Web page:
In a world where the loan originator typically isn’t the loan servicer, and the loan servicer doesn’t actually own the home loan, it’s harder to make the argument that sticking with your current lender gives you much of an advantage when you refinance. Is your current company your loan servicer, or was it just the loan originator?
Often, your originating lender or loan servicer won’t offer the best loan rate but may be able to offer you lower closing costs because of the existing relationship. You have to compare the loans to decide which is likely to provide you with the lowest total interest expense and closing costs. Bankrate’s refinancing calculators can help you compare the offers. The U.S. Department of Housing and Urban Development also has a pamphlet, “Looking for the Best Mortgage,” that has a “Mortgage Shopping Worksheet,” which can help when comparing loans.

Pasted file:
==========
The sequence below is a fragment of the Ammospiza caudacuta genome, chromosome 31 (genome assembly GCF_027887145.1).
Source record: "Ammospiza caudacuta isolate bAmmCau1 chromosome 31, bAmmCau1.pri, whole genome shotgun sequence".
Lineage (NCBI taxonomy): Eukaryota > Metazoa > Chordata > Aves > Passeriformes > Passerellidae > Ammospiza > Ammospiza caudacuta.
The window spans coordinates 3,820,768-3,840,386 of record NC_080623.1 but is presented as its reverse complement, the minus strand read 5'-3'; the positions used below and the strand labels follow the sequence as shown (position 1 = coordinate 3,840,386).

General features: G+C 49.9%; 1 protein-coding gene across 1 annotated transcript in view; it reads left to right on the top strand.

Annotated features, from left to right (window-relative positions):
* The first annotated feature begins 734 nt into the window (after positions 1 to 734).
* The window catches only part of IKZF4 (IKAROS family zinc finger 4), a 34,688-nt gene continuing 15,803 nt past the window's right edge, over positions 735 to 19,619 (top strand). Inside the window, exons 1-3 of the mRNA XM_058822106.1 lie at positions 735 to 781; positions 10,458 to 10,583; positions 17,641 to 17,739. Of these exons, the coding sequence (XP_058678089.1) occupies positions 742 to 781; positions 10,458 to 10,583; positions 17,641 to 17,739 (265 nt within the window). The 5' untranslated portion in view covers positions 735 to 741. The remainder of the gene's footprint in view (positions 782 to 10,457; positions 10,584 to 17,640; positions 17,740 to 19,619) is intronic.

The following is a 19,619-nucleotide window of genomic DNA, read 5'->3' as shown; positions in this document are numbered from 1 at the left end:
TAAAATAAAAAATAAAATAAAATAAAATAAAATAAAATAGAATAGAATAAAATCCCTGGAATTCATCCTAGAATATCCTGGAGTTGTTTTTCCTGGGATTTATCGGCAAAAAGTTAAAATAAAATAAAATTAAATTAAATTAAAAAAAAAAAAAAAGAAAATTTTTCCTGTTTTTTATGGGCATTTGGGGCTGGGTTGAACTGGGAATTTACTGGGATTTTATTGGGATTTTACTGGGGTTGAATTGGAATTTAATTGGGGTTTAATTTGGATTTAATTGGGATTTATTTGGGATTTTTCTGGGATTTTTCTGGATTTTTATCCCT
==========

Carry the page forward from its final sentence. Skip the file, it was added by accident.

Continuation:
The other thing to be cautious about in comparison shopping for a new home loan is that you don’t want it to negatively impact your credit score. Don’t string out the credit application process. If you apply with several lenders in a short period of time, say two weeks, then it’s obvious that you’re comparison shopping. Do it over a month’s time, and your credit score is likely to take a bigger hit because of the multiple refinance loan applications.
Original article here.
- Money Matters: Should You Refinance? (kake.com)
- The Purpose Of Cash Out Refinancing For Mortgage Owners (cashoutrefinancemortgage.wordpress.com)